A-Z

Kidney health

Expectations, hopes and concerns for the future

We asked people what they expected to happen to their kidney health in the future. No one could be certain what the future would hold, some saying they would prefer not to think about it unless their kidney performance dropped to a level where they required treatment. Harry said that at age 78 he expected to have health problems. Some said they would like to find out more from their doctor about what could happen to their kidney health.
 

Harry doesn’t know what will happen to his kidney health in the future but would not hesitate to see his GP if he became concerned. He expects things to go wrong at his age.

Harry doesn’t know what will happen to his kidney health in the future but would not hesitate to see his GP if he became concerned. He expects things to go wrong at his age.

Age at interview: 78
Sex: Male
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Now looking towards the future, how do you think your kidney health will be in the future?

Well, I haven’t, to be honest, I have no way of knowing. But if I feel that I might have a problem, I would have no hesitation. I would go and see the GP, explain the symptoms and… expect the GP to give me advice and…

But I, it’s certainly something, I think as you get towards the end of your time on this earth because, you know, none of us are finite [means infinite] and we certainly aren’t [laughs] you are conscious of the fact that things start going wrong. So, you know, one has got to react to that when it’s obvious that something is going wrong and…. in a way, you just can’t spend all your time trying to prevent everything because you can’t do that, you know. Something will catch you in the end.
 
 

Ken would like to know the likely outcome of his kidney condition and whether he could do anything to prevent it progressing.

Ken would like to know the likely outcome of his kidney condition and whether he could do anything to prevent it progressing.

Age at interview: 72
Sex: Male
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What sort of information do you want to learn about it?

Well I suppose really the bottom line is, you know, how things are likely to go in the future; is there anything I can do to try to alleviate the problem? I doubt whether there's any medication because I think I would have come across that on the online review. And I guess ultimately, you know, what is the long term prognosis? Yeah.
 
It was common for people to hope and expect that their kidney performance would not get any worse than it was now and that it wouldn’t cause them any ill health. Some said they hoped or expected to live to old age, while Donald and Jill prioritised quality of life over quantity.
 

Simon hopes that his kidneys will work sufficiently well for as long as possible so that they don’t cause him any problems. He is grateful that his condition is being monitored.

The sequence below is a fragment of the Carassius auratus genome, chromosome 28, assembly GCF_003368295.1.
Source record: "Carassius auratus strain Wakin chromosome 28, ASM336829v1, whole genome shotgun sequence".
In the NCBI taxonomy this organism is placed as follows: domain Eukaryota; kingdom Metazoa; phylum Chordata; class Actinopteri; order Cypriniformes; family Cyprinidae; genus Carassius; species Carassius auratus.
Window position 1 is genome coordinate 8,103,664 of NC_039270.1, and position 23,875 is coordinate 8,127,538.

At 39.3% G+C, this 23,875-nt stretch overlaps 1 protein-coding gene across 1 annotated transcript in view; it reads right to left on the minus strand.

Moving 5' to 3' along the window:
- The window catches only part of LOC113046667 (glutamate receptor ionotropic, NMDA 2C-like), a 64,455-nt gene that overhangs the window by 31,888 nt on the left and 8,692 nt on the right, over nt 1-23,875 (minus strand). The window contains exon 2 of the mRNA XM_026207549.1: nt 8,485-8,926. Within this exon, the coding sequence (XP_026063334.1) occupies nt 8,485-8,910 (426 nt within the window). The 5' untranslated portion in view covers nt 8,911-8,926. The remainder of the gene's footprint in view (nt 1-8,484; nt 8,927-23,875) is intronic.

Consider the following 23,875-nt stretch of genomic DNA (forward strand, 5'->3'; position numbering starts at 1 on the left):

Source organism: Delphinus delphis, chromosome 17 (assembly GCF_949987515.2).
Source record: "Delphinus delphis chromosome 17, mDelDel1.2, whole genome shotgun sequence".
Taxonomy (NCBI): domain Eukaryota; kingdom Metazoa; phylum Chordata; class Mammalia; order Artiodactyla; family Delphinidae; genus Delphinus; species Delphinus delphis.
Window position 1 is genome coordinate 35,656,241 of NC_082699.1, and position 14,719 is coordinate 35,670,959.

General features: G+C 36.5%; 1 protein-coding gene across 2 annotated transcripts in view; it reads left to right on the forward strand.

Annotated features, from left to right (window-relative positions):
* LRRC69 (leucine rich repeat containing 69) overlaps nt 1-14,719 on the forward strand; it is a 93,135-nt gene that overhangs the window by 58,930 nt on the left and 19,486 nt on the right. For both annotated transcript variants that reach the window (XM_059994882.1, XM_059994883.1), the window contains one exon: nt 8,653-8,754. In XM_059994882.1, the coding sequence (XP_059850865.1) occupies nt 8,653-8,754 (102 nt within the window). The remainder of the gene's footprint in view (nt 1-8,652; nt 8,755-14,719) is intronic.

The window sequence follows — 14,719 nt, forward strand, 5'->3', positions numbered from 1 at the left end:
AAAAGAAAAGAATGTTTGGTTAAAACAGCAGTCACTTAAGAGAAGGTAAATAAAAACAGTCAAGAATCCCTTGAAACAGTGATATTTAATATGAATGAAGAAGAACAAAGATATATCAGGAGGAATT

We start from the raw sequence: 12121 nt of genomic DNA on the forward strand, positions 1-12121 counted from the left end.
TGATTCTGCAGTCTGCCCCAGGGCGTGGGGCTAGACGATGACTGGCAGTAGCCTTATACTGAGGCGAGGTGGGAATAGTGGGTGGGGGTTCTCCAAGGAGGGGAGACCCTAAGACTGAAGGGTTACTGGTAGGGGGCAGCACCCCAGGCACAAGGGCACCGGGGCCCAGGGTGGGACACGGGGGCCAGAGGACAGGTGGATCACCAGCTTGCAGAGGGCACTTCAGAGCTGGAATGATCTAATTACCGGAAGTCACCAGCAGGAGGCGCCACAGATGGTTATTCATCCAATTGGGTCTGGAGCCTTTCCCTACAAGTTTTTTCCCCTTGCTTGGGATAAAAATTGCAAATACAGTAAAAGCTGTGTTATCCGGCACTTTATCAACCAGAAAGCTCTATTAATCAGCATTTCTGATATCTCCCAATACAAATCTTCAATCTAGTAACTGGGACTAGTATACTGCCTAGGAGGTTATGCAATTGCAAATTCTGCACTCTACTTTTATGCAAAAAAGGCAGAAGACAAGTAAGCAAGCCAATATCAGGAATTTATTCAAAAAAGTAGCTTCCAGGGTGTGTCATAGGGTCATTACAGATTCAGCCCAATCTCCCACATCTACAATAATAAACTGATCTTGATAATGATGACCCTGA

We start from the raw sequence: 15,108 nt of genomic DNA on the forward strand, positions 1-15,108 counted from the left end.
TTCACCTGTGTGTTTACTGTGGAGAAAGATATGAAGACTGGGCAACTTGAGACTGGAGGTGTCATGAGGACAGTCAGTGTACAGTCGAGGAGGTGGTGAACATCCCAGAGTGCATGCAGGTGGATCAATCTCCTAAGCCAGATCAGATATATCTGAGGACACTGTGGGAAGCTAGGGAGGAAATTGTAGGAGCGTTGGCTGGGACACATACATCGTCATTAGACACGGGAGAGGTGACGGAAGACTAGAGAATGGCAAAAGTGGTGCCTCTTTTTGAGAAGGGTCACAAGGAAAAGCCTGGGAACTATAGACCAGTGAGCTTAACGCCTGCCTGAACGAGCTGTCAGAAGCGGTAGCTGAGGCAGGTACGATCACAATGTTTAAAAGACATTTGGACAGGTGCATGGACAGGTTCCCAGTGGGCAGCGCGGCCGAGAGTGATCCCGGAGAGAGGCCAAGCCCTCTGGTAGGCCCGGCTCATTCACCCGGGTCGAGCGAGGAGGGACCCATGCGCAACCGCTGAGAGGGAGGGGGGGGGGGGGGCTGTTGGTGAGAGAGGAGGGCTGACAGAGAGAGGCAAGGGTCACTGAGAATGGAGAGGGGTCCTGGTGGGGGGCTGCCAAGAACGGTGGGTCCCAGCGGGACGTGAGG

Simon hopes that his kidneys will work sufficiently well for as long as possible so that they don’t cause him any problems. He is grateful that his condition is being monitored.

Age at interview: 56
Sex: Male
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What do you think might happen with your kidneys in the future?

Well, I can’t donate them. I did ask. But I just hope that they do the job that they’re supposed to do for as long as they’re, as they can. I mean, obviously, I’ve had a few things that have made me sit up and take notice recently. And my health has been - what’s the right word? - compromised on  many levels. I just want to live as healthily as possible but I’m very grateful that people who are in in the know, are watching it to make sure that, you know, anything that I can do to help or need to do is being done.
 
 

Donald wants to enjoy a good quality of life for as long as he can but doesn’t want to live beyond a certain age if it means being ‘stuck away in a nursing home like a vegetable’.

Donald wants to enjoy a good quality of life for as long as he can but doesn’t want to live beyond a certain age if it means being ‘stuck away in a nursing home like a vegetable’.

Age at interview: 60
Sex: Male
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No. Eighty will do me fine; I'm not planning to be on this planet much longer than that anyway. Twenty years to go so let's enjoy it. But I think quality of life is very important, you know, I think it's very important to have… are able to fulfil in your life the best you can do, and at the end of the day get off the stage, let's face it, you know, who wants to be stuck away in a sort of nursing home, you know, like a vegetable, like a cabbage? That's not what I want, certainly not. Just be able to get on with your life and enjoy as long as you can, that's the most important thing. If I get to three score and ten I'll be quite happy, you know, but once you get into your eighties you've had a damn good innings, really have, yeah.
People commonly expected that their kidney performance would remain stable because of taking medicines to control their blood pressure or having stopped a drug that was thought to have caused their kidney problem. Others hoped for an improvement. Kidney performance can vary but is more likely to slowly reduce rather than improve over time. Some people we spoke to had experienced an increase in their kidney performance after altering their medication.
 

Laura expects her kidney performance to remain stable because her blood pressure is being controlled with drugs and she is also using complementary approaches to look after her health.